SALUS Project Targets European Next-Generation Public-Safety Networks, Interoperability (1/17/14)
Friday, January 17, 2014 | Comments

A European project is underway to design, implement and evaluate a next-generation communications network concept for public protection and disaster recovery (PPDR) agencies, supported by network operators and industry. The SALUS project will provide security, privacy, seamless mobility, quality of service (QoS) and reliability support for mission-critical professional mobile radio (PMR) voice and broadband data services, the project’s website said.

The project’s consortium includes Alcatel-Lucent, Airwave and Cassidian; four small and medium enterprises (SMEs), including OneSource, Rohill, UbiTEL and TI-WMC; research institutions Fraunhofer-IOSB and Instituto de Telecomunicações; and five universities including the University Belgrade-School of EE, Kingston University London, University Ljubljana, University Patras and University Twente; as well as PPDR end users groups Emergency Services College (ECS) and Public Safety Communications Europe (PSCE).

The 36-month targeted research project is funded by the European Union, Framework Program 7 and was put in place to design, develop and validate the next-generation PPDR network. The project has a total budget of 4.8 million euros (US$6.5 million), with European Union funding of 3.5 million euros (US$4.7 million). The project began Sept. 1 and ends 31 August, 2016.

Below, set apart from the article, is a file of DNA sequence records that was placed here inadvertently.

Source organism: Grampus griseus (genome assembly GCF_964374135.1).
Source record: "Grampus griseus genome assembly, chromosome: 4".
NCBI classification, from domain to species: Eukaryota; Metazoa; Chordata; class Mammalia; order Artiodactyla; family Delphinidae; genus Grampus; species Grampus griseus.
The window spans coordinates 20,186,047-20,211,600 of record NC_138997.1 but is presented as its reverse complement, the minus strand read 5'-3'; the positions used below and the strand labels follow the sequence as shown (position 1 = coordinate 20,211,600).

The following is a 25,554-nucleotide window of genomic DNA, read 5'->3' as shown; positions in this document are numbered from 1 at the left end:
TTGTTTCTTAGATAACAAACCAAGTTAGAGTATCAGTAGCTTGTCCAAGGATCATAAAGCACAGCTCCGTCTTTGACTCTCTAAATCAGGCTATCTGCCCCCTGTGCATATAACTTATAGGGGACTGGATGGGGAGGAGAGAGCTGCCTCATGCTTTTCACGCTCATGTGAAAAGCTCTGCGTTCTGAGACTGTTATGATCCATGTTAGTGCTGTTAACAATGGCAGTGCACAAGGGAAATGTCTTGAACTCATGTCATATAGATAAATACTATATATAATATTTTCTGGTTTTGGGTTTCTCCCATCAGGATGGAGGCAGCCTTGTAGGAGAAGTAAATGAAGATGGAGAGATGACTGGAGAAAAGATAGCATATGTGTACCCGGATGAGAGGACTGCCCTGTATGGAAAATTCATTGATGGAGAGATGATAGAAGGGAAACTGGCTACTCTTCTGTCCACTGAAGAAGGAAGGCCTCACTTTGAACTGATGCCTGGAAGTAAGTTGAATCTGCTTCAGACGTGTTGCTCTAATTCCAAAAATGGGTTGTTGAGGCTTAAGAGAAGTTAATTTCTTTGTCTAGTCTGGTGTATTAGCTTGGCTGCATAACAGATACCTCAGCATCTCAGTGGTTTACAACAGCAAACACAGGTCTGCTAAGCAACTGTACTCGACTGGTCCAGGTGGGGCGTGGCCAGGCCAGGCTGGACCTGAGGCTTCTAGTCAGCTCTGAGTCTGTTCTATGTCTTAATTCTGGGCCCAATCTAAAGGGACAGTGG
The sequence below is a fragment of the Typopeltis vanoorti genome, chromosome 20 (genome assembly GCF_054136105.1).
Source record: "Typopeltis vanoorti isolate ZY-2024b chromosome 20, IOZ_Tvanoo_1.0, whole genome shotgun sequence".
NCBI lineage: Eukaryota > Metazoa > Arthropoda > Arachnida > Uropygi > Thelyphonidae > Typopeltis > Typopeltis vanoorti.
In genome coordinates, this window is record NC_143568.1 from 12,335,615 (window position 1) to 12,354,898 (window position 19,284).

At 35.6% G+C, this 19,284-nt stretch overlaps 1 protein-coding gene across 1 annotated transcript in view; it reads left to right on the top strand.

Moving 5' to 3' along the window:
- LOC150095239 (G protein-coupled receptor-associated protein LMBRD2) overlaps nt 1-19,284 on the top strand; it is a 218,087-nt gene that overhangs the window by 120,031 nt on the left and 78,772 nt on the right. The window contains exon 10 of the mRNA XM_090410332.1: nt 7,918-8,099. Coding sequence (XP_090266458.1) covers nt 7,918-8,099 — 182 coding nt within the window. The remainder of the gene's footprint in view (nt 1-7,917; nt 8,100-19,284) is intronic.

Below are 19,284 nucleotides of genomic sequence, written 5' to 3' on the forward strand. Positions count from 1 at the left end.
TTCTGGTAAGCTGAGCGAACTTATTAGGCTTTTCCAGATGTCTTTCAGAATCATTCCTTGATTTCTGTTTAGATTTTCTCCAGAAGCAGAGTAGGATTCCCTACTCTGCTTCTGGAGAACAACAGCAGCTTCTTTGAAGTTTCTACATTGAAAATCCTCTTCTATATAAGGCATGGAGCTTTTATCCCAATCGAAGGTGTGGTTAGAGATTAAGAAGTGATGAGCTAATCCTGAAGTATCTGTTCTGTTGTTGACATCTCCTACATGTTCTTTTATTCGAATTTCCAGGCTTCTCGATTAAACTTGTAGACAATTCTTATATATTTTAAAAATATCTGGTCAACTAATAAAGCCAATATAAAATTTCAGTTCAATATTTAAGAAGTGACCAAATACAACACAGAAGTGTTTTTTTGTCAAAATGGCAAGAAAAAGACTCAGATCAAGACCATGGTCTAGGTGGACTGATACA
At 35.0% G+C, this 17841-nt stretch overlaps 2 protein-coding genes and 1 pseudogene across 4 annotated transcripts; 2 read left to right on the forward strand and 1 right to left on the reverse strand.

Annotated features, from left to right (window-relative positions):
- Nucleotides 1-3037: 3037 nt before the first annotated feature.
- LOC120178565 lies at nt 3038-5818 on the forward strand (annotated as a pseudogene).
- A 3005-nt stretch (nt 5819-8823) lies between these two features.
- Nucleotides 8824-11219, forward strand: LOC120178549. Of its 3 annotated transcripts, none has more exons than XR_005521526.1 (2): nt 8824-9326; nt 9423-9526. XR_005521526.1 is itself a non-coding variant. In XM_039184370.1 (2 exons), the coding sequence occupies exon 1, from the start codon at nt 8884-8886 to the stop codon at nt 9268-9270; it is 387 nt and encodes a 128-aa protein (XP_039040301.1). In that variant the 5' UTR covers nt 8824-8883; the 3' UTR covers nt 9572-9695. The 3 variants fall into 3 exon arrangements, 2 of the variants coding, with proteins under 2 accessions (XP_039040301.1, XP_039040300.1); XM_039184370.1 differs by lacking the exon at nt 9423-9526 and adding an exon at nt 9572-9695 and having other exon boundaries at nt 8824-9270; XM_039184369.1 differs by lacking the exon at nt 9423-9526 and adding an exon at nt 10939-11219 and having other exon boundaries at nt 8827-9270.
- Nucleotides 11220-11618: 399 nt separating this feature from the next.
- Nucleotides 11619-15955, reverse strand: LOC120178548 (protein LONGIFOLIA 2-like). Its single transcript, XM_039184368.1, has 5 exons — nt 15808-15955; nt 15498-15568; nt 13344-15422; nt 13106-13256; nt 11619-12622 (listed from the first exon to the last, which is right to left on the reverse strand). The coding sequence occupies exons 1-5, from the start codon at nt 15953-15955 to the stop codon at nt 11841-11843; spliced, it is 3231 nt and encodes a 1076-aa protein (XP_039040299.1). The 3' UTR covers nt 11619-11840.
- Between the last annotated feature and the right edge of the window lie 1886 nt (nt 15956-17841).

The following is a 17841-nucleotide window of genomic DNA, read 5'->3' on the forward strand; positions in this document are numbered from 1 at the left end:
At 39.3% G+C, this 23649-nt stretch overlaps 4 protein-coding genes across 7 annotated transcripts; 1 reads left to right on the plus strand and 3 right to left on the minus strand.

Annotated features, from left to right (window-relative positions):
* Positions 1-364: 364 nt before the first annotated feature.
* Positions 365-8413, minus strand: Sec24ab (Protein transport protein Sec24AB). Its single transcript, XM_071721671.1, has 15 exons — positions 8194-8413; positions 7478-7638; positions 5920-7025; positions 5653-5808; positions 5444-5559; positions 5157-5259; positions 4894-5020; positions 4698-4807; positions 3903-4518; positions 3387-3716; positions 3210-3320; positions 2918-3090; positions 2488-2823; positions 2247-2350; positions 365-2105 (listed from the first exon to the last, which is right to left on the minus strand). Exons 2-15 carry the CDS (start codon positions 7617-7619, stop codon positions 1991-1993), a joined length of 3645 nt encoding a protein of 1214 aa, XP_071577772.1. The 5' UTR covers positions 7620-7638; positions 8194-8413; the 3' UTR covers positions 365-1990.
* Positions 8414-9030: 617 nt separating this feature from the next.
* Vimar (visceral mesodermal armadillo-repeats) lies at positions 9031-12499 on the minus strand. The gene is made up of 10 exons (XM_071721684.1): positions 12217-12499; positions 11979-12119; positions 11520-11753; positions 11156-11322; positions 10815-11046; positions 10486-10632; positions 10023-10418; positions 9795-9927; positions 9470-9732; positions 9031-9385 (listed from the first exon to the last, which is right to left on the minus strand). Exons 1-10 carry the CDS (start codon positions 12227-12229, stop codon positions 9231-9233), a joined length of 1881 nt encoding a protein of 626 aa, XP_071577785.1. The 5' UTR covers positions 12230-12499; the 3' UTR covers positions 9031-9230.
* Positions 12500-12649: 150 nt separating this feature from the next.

“Using our public-safety knowledge and expertise, Airwave will be able to influence the direction of public-safety communications of the future whilst at the same time work with other industry leaders and academic experts in this vital area of communications,” said Euros Evans, Airwave CTO.

The project will use three reference scenarios: city security, disaster recovery and temporary protection. The project will see dependable and secure mobile broadband services developed for video streaming, large document transfers and database access. PMR voice and data services will be made interoperable between legacy PMR and new mobile broadband networks, the website said. Interoperability with satellite IP connections is also part of the project, along with transportable systems with mobile broadband and integrated PMR voice and data capabilities.

“We will contribute intelligence based on our significant understanding of the exacting operational and service requirements of public-safety customers for their critical voice and data communications,” said Euros. “Our input will ensure that the scenarios and case studies accurately reflect the requirements of the PPDR communities today and into the future.”

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